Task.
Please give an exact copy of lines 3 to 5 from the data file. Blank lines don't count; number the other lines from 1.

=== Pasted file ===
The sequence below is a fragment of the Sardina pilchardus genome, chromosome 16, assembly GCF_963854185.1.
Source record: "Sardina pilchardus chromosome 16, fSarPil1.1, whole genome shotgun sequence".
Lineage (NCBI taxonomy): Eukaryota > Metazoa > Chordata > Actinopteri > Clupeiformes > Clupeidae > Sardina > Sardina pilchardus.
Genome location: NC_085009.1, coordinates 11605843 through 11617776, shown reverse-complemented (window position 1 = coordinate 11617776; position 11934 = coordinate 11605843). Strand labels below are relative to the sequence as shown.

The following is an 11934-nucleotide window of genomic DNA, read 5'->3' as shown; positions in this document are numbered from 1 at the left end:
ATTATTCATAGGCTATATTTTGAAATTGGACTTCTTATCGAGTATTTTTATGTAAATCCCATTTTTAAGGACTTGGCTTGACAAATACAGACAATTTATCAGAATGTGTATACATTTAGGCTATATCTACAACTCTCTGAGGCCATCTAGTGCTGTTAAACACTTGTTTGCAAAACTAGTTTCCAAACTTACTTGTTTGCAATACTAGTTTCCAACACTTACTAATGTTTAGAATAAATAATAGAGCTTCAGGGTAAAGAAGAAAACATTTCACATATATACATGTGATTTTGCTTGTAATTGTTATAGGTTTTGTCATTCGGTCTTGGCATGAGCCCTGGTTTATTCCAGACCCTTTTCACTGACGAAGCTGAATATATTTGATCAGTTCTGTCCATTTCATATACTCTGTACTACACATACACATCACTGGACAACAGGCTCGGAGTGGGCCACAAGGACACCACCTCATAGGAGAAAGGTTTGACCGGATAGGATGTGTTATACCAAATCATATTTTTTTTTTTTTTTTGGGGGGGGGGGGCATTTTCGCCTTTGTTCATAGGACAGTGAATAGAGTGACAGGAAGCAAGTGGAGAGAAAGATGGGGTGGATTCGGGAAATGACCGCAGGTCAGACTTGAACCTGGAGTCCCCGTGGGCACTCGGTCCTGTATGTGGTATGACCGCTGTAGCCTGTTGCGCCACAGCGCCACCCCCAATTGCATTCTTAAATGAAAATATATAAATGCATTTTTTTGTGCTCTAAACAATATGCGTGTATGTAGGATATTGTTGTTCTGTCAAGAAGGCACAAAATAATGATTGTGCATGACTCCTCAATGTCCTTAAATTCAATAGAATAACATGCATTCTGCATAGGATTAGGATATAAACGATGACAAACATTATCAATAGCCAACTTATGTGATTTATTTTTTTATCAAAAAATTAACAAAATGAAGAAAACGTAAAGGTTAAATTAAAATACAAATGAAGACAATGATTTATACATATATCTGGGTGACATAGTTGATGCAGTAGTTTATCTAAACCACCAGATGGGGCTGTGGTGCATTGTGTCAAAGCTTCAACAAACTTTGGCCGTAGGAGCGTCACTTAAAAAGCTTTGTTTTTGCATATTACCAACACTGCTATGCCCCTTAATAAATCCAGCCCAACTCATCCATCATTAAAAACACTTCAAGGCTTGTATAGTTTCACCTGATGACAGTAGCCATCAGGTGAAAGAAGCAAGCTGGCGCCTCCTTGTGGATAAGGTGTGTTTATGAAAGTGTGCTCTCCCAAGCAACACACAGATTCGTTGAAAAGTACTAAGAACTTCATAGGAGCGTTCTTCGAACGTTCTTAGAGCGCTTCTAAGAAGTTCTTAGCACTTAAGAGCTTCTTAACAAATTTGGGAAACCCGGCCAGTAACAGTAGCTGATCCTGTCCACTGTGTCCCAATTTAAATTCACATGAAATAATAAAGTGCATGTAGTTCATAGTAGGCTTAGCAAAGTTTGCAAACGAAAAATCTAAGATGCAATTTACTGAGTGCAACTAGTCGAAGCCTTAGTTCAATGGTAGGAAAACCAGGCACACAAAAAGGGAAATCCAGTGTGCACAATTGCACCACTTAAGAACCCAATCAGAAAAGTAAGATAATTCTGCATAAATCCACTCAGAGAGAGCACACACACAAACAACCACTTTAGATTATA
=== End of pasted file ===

Lineage (NCBI taxonomy): Eukaryota > Metazoa > Chordata > Actinopteri > Clupeiformes > Clupeidae > Sardina > Sardina pilchardus.
Genome location: NC_085009.1, coordinates 11605843 through 11617776, shown reverse-complemented (window position 1 = coordinate 11617776; position 11934 = coordinate 11605843). Strand labels below are relative to the sequence as shown.

The following is an 11934-nucleotide window of genomic DNA, read 5'->3' as shown; positions in this document are numbered from 1 at the left end: